New Delhi: Dettol and NDTV have been working towards a clean and healthy India since 2014. This year, the campaign moves forward into its eighth year, with the agenda of One Health, One Planet, One Future – Leaving No One Behind. The campaign notes that the COVID-19 pandemic has made it clear that the health of the country is interlinked with the health of its people. Either everyone is healthy, or no one is. It stresses that even a single person’s ill-health makes everyone susceptible and at risk.
This year, the commitment of the campaign is to raise awareness about taking care of, everyone’s health in India – especially vulnerable communities – the LGBTQ population, indigenous people, India’s different tribes, ethnic and linguistic minorities, people with disabilities, migrants, geographically remote populations, gender and sexual minorities.
Ravi Bhatnagar, Director, External Affairs and Partnerships, Reckitt says,
You might have better access to healthcare services by 2030. But you and your family can still be suffering from disease. That could have been prevented by better hygiene, that will seem hollow and that too will mean a greater strain on Public Purse. Let us pledge to leave no one behind and make health care a right and not a privilege.
The commitment to ‘leave no one behind’ is also a core principle of the 2030 Agenda for Sustainable Development – Sustainable Development Goals (SDGs). This commitment puts equity at the centre of national and international policy agendas, because if it is not achieved, the entire set of global goals themselves, and their vision for a shared future, will not be achieved either.
Along with the health of the people, the season 8 of the campaign will also focus on the health of the eco-system. The environment is fragile due to human activity, that is not only over-exploiting available resources, but also generating immense pollution as a result of using and extracting those resources. The imbalance has also led to immense biodiversity loss that has caused one of the biggest threats to human survival – climate change. It has now been described as a “code red for humanity.”
Laxman Narasimhan, CEO, Reckitt says,
The connection between public health and the planet’s health affects billions of people now and will soon touch all of our lives as climate change increases the risk of illness. That is why enabling a healthier planet is central to our purpose and runs through everything we do. To protect, heal and nurture people, we must also protect, heal and nurture the natural environment that sustains us. Our sustainability ambitions are built around three areas: purpose-led brands, a healthier planet and a fairer society. Partnerships and programmes like Dettol Banega Swasth India help us realise our ambitions.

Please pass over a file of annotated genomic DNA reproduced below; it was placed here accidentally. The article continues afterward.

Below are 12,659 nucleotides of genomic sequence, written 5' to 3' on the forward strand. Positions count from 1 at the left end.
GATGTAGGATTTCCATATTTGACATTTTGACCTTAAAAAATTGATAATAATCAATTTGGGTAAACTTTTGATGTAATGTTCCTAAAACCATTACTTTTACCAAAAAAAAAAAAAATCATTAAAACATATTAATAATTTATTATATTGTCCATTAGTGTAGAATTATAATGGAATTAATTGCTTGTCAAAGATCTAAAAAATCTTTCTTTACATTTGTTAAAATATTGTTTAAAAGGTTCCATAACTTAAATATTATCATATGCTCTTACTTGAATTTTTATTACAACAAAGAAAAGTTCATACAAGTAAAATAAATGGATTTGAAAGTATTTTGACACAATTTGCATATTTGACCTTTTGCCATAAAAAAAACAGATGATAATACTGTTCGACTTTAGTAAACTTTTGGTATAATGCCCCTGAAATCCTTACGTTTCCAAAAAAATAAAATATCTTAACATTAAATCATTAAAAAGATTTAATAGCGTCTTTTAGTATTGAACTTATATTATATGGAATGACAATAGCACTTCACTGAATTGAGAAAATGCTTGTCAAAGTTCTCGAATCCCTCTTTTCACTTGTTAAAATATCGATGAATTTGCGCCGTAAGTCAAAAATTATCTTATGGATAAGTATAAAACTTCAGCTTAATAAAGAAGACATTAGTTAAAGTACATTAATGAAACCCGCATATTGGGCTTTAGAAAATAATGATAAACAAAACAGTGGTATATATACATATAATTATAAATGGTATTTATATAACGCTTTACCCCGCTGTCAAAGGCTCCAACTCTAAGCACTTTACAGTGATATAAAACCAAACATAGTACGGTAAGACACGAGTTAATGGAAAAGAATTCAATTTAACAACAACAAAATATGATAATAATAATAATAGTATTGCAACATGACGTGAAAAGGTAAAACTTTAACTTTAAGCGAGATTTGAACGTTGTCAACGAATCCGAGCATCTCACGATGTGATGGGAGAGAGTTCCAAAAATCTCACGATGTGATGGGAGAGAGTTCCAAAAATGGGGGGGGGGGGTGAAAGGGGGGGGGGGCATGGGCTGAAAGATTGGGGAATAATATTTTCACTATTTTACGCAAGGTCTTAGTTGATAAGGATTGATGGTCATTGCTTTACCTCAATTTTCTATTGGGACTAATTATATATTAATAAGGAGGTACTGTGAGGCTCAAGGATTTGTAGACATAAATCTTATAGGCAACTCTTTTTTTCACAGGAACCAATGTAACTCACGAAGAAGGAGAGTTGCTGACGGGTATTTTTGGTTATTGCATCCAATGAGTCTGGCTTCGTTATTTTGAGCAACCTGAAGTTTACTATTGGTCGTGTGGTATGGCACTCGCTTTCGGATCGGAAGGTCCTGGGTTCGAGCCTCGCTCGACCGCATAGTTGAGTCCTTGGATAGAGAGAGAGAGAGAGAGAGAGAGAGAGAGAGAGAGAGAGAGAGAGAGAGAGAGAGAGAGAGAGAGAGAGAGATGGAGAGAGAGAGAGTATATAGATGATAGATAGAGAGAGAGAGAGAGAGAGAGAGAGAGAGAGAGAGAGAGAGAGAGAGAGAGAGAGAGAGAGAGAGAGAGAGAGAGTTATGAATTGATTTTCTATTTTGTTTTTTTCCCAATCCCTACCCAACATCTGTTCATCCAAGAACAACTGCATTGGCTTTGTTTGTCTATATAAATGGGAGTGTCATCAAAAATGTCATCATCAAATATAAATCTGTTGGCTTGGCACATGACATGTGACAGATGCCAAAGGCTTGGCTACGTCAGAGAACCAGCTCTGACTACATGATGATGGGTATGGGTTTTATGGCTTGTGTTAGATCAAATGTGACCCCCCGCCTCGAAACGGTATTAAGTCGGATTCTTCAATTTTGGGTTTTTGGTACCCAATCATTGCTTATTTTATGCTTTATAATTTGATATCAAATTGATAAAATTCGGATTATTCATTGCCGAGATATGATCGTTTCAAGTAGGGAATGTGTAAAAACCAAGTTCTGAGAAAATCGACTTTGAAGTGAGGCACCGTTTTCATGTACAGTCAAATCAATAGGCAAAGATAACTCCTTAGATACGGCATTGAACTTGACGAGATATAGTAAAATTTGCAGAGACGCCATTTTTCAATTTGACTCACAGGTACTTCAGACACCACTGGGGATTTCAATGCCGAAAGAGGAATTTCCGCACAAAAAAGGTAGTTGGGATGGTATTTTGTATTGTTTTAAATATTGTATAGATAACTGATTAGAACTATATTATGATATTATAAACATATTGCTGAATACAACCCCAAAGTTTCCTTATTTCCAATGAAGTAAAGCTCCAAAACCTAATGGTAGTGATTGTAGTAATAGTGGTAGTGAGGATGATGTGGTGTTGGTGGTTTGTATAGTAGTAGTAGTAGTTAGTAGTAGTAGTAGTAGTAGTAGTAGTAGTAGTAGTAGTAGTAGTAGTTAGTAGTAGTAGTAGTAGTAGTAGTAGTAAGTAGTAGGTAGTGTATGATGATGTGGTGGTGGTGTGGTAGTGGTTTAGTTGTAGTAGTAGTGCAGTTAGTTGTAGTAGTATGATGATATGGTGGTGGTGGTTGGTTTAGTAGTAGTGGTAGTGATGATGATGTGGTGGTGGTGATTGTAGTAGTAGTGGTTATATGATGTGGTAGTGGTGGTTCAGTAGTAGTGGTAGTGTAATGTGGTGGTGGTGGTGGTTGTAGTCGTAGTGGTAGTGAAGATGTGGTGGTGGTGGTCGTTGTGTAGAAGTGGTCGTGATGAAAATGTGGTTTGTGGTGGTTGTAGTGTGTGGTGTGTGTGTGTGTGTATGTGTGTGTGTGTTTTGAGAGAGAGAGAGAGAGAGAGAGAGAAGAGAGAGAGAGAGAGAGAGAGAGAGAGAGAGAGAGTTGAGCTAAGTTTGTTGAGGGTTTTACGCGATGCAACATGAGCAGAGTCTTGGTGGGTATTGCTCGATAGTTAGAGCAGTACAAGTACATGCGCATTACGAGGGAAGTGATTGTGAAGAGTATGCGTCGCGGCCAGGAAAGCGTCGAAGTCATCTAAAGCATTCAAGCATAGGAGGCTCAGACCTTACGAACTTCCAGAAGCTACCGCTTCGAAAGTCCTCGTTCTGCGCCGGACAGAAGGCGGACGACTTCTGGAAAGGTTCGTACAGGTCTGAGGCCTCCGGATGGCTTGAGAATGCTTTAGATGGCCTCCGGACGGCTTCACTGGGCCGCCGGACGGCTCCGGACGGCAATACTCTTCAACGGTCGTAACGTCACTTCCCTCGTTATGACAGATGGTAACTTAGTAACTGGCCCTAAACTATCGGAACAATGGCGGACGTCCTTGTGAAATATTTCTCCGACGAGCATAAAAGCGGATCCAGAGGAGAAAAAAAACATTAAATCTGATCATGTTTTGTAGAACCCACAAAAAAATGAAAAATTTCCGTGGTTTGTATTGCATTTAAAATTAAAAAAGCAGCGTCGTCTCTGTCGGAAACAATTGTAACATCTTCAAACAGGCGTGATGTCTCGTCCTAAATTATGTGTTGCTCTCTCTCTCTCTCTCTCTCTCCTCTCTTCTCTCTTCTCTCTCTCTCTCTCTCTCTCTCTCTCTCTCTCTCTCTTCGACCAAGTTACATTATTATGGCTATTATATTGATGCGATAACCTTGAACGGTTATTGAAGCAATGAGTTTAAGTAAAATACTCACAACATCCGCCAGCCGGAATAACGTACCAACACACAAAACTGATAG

Along with health of individuals and eco-system, Season 8 of Banega Swasth India campaign will focus on 75 years of health, hygiene & nutrition in India, Nutrition post COVID-19, learnings from COVID-19 pandemic, Hygiene and Germs, Self-Care, Mental Wellbeing, Adolescent Health & Gender Awareness and Science & Health.
Gaurav Jain, Senior VP, South Asia (Health), Reckitt adds,
The health and well-being of our country is paramount. It’s our responsibility to understand, analyse and work towards addressing issues that will make a real difference. In India, with Dettol Banega Swasth India we are committed to address key health and hygiene challenges to ensure that we create a healthier and more prosperous India.
A Look At Previous Seasons Of Banega Swasth India Campaign
Right from season 1, the campaign focussed on educating people on the importance of sanitation, toilets and proper handwashing techniques. That year, the campaign raised over Rs 281 crores to build and maintain toilets across India’s villages. Whereas, in season 2, the campaign introduced the ‘Swachhata Ki Paathshala’ with campaign ambassador Amitabh Bachchan and created a Hygiene Curriculum to encourage children to follow proper hygiene from a young age.
In season 3, #Mere10Guz initiative was launched with the the idea of each individual being responsible for keeping their immediate surroundings clean. In season 4, the campaign focussed on clean, compost and waste segregation drives at individual and policy levels.
In season 5, the focus moved to air pollution and the campaign created a clean air agenda with the help of doctors and experts. In season 6, the campaign moved forward from Swachh to Swasth with a focus on – only a clean India, can be a healthy India. The key focus areas in this season were on healthy mothers, healthy children, and nutrition for all. The campaign also curated and distributed a medically approved ‘Swasth Kit’ for mothers & infants during the critical 1,000 days.
In season 7, the campaign identified the three pillars of a healthy nation –health, sanitation & hygiene, and environment. In the immediate aftermath of the COVID outbreak, with regular handwashing declared one of the critical steps to fight coronavirus, the wheel came full circle on the conversations around best hygiene practices and their potential to save lives, something that Banega Swachh India campaign had been advocating right from the beginning.